... En particulier, la structure conditionne la répartition de l'eau au sein du matériau, l'eau se trouvant majoritairement dans les petits pores (Boutin, 1996). C1-H et HB-S présentent tous deux des résultats proches de ceux d'autres bétons de chanvre et de moelle de tournesol issus de la littérature, et leurs valeurs de conductivité thermique sont inférieures à 170 et 80 mW/(m•K), respectivement, dans toute la gamme d'humidité relative, ce qui représente un bon comportement isolant par rapport à d'autres matériaux de construction, traditionnels (Breuer et al., 2020;Côté & Konrad, 2005) et biosourcés (Haba et al., 2017;Khedari et al., 2001). ...
Thesis
In France, thermal regulations for buildings are changing to face the climatic challenges. The “Grenelle 2” law and the “Plan de Rénovation Energétique de l'Habitat” strategy establish requirements that motivate the search for innovative solutions for the insulation of buildings with high thermal losses. This is the case of national heritage, whose bio-energy retrofit is at the heart of this thesis project. In this context, the agroconcrete industry is currently experiencing an upturn driven by the economic and environmental benefits of the exploitation of agricultural waste and of the local production of resources. This work seeks to characterize lime-based concretes made from sunflower pith and maize pith, two agricultural by-products available in large quantities and whose properties have been scarcely studied. To this end, a study of the mechanical, hygrothermal and acoustical characteristics, compared to the properties of hemp concrete, is carried out, focusing on the impact of the binder-aggregate couples. This experimental campaign has the double objective of exploring new methods of characterization of macroscopic properties. In addition, a mathematical model, which considers the coupling of thermal and hygroscopic effects, is proposed in order to describe the hygrothermal response of the concretes studied at the wall scale. The experimental study has corroborated that lightweight pith concretes show relatively low mechanic characteristics, which place them in the limit of the threshold for “wall”-type applications according to the “Règles Professionnelles Construire en Chanvre” guideline. However, its interesting hygrothermal properties, whose variation with humidity was determined, make it suitable for use as interior insulation, which is the main application envisioned by the project. The campaign also highlighted the extent of the impact of the interactions between the pith and the binder on the properties and the importance of studying the compatibility between aggregates and binders when developing new concretes. During this campaign, a new device for measuring the thermal conductivity of walls was conceived. The cross study of the properties resulted in a contribution to the determination of thermal conductivity and water vapour permeability from acoustic measurements. On the other hand, the results of the numerical study underline the influence of climate on the response of the wall, which determines the choice of the insulating material, and revealed that the presence of pith does not guarantee a greater degree of hygroscopicity of the concrete than the presence of hemp shiv. This hygroscopicity has been proven to have a significant impact on surface heat flows. Lastly, the proposed numerical model is used to quantify the impact of the presence of several kinds of thermal flowmeters on the heat flow passing through a wall during a laboratory test under controlled hygrothermal solicitations.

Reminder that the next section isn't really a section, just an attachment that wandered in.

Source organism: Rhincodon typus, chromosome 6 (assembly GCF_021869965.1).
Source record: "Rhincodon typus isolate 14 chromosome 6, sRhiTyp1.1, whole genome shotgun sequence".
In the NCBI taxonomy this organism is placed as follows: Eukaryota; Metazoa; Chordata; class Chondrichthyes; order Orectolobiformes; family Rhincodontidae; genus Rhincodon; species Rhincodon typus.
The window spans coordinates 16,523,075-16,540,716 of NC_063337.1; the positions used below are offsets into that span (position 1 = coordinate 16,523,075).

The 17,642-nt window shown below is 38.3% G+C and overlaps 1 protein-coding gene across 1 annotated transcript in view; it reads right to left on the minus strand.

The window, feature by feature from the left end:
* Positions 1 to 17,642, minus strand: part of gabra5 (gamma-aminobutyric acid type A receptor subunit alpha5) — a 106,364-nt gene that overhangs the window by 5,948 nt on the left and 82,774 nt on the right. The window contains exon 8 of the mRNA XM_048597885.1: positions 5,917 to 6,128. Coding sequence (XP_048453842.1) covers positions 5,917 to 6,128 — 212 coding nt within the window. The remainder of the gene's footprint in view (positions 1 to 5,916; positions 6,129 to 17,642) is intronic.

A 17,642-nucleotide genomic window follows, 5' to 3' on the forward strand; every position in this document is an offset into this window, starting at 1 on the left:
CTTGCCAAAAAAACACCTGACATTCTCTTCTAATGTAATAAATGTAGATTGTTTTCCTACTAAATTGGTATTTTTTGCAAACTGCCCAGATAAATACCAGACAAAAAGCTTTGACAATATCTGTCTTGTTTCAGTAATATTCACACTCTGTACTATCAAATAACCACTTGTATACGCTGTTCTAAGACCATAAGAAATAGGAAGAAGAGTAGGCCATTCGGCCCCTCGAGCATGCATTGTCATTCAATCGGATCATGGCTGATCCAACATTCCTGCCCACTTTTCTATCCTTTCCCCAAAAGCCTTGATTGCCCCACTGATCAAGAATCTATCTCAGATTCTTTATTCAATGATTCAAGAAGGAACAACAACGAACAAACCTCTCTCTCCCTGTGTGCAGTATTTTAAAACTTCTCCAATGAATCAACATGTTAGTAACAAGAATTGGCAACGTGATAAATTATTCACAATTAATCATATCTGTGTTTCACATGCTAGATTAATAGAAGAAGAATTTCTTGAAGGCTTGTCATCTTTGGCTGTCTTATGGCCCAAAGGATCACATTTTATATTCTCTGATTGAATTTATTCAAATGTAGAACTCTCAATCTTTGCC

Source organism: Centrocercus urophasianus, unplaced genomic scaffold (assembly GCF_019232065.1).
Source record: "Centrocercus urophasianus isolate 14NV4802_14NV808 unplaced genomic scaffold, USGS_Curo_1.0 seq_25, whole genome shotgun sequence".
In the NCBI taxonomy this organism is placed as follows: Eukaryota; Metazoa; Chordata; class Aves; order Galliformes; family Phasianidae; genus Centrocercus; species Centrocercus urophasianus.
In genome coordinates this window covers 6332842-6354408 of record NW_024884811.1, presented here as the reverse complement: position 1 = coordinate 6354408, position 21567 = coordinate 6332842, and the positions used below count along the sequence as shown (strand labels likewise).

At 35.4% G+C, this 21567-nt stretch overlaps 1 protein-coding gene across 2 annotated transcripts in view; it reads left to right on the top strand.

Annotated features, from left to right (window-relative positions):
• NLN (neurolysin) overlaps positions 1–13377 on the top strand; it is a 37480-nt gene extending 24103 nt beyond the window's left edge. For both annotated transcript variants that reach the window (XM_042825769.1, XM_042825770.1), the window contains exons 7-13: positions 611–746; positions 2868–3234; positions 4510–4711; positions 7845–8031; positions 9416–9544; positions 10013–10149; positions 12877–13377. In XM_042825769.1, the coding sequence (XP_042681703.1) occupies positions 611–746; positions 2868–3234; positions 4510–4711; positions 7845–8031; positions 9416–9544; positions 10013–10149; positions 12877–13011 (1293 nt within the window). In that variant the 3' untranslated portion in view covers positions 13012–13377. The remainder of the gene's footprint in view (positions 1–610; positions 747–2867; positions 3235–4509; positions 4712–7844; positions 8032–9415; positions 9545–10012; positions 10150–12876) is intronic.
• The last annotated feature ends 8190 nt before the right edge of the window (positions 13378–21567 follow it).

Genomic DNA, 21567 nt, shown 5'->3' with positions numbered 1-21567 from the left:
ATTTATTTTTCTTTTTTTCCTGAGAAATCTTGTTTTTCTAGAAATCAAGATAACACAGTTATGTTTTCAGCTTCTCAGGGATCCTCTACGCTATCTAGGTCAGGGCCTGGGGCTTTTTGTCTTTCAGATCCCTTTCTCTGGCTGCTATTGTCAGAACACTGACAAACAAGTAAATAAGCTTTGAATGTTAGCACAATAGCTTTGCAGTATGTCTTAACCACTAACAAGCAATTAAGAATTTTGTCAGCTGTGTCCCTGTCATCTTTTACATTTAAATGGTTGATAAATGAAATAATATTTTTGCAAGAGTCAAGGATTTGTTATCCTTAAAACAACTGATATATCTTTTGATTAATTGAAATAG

... Natural fibers can be of any shape and size available for construction purposes (Scheele and Harris 1998). Numerous studies on using natural fibers and agricultural wastes as an admixture in various forms after treating are available to create composite construction materials (Khedari et al. 2001;Ghavami, Toledo Filho, and Barbosa 1999;Venkatarama Reddy et al. 1998). The inclusion of natural fibers in the earthen materials tends to improve the ductile property and reduce cracks (Ghavami, Toledo Filho, and Barbosa 1999;Millogo et al. 2014;Segetin, Jayaraman, and Xu 2007). ...
Article